This week, astronomers from the Australian National University have discovered a strange gas giant exoplanet (planets beyond our solar system, orbiting a star other than the Sun) that should not exist.
HATS-6b is a Jupiter-size planet and has the mass of Saturn, it lies at a distance of 500 light-years away from Earth and orbits its host star very closely ~ every 3.3 days (Mercury, which is the closest planet to the Sun, takes 88 days to orbit it).
Exoplanet’ parent star is HATS-6, classed as an M dwarf — one of the most abundant classes of star in our galaxy — is located about 500 light-years away, a small cool star.
The researchers of the latest study, published in the Astronomical Journal, can’t explain the planet’s existence and how could a gas giant came to be so close to a tiny star. This new discovery challenges theories about how planets are formed.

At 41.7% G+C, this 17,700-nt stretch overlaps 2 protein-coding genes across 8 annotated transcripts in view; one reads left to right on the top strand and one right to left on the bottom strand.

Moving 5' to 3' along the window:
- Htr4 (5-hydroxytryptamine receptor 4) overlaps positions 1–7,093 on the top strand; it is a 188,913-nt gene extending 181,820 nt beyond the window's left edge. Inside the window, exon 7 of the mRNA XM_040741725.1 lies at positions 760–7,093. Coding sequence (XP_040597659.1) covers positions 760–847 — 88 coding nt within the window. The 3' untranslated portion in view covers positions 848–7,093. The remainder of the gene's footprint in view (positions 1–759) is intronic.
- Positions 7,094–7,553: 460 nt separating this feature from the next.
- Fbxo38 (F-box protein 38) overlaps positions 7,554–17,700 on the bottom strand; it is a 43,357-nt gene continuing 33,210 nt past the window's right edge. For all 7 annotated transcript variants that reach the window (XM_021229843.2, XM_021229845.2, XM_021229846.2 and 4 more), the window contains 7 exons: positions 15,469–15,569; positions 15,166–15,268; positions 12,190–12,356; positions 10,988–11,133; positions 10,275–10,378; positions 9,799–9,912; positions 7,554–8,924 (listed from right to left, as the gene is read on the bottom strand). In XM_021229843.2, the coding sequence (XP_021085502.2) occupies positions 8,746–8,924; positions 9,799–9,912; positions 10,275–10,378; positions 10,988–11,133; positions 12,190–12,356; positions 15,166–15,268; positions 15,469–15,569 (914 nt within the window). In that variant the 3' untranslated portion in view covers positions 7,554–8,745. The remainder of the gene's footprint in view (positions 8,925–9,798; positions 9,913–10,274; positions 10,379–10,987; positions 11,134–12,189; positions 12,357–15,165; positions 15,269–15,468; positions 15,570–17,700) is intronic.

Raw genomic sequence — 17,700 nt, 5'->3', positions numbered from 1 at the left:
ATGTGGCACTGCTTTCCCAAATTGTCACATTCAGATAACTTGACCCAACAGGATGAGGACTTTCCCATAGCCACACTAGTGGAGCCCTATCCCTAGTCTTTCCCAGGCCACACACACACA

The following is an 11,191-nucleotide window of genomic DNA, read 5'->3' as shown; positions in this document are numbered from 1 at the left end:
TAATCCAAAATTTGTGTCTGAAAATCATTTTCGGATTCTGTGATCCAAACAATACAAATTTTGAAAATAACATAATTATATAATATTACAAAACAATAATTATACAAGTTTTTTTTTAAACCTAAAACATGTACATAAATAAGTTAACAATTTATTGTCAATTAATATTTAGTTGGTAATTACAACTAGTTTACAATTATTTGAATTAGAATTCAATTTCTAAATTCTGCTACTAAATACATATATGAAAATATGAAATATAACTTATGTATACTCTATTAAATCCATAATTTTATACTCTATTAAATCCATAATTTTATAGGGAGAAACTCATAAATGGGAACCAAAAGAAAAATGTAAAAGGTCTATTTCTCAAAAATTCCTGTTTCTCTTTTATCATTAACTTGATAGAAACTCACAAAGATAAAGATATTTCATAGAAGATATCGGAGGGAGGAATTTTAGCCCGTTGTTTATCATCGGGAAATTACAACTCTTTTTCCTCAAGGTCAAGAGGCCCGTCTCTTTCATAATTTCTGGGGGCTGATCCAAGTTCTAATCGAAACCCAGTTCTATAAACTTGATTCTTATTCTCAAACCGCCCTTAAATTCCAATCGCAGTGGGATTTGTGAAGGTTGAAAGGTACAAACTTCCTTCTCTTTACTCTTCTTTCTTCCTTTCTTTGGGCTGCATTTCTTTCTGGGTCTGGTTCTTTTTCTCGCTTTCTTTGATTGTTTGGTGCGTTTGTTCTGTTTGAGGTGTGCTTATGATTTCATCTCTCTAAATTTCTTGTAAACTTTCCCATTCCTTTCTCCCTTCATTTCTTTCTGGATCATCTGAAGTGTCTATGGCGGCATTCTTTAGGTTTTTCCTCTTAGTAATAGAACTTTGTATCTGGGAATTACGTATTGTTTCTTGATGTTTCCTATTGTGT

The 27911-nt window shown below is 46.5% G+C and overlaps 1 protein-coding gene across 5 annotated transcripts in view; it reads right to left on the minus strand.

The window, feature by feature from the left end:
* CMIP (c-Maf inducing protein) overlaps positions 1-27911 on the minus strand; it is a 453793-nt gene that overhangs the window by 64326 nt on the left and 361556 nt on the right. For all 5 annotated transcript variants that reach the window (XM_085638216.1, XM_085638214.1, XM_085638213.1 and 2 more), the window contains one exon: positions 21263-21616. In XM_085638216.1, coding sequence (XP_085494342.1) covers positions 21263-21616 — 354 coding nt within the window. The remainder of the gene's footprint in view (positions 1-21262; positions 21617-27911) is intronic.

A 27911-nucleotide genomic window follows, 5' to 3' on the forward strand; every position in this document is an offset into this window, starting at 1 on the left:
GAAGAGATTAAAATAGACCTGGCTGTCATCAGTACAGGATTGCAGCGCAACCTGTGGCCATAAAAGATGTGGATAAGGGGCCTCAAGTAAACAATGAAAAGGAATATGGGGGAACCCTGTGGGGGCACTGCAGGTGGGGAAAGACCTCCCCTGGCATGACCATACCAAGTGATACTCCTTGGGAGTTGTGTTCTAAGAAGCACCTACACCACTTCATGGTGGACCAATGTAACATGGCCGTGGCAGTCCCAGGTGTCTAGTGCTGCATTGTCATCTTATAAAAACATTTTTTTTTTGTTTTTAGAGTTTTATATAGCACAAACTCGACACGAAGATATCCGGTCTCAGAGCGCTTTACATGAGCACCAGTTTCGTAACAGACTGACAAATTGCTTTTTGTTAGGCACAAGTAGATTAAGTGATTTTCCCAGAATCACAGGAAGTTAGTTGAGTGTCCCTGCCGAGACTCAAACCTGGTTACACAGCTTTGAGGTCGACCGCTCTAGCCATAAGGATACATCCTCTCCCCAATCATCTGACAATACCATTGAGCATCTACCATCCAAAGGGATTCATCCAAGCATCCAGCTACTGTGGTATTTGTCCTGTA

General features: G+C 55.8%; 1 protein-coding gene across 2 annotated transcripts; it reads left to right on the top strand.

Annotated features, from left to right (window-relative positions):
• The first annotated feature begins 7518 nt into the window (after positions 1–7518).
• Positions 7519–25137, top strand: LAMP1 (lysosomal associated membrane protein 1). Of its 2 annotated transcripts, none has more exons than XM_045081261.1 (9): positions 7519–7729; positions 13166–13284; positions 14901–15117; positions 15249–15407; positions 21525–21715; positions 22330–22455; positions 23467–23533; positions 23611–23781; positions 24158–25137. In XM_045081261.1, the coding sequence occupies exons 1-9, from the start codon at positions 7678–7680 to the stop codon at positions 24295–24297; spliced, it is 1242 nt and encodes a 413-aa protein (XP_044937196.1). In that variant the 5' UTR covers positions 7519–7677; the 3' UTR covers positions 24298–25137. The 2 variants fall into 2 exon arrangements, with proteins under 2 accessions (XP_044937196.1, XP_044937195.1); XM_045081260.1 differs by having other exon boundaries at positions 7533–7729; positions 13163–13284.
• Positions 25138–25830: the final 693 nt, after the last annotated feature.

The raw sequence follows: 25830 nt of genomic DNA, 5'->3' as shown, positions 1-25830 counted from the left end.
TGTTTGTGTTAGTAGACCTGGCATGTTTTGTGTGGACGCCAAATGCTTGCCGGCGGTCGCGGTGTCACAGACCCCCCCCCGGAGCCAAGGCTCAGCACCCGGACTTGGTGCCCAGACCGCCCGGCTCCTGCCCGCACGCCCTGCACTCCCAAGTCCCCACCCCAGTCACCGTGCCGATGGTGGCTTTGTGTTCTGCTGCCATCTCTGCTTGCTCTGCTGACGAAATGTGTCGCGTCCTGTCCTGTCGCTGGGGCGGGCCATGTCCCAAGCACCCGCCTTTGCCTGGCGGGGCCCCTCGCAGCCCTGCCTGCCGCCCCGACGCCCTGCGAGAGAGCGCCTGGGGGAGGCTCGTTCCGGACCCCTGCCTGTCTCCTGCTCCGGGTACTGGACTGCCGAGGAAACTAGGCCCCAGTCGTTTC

We have found a small star, with a giant planet the size of Jupiter, orbiting very closely.
Said George Zhou, co-author of the paper.
It must have formed further out and migrated in, but our theories can’t explain how this happened.
Zhou and his colleagues used Magellan Telescope — one of the world’s biggest telescopes — to confirm the transit signal (every time when a planet pass in front of it host star the light we see drops — transiting exoplanets).
The planet has a similar mass to Saturn, but its radius is similar to Jupiter, so it’s quite a puffed up planet. Because its host star is so cool, it’s not heating the planet up so much. It’s very different from the planets we have observed so far. The atmosphere of this planet will be an interesting target for future study.
Journal reference: http://goo.gl/hP4OK7.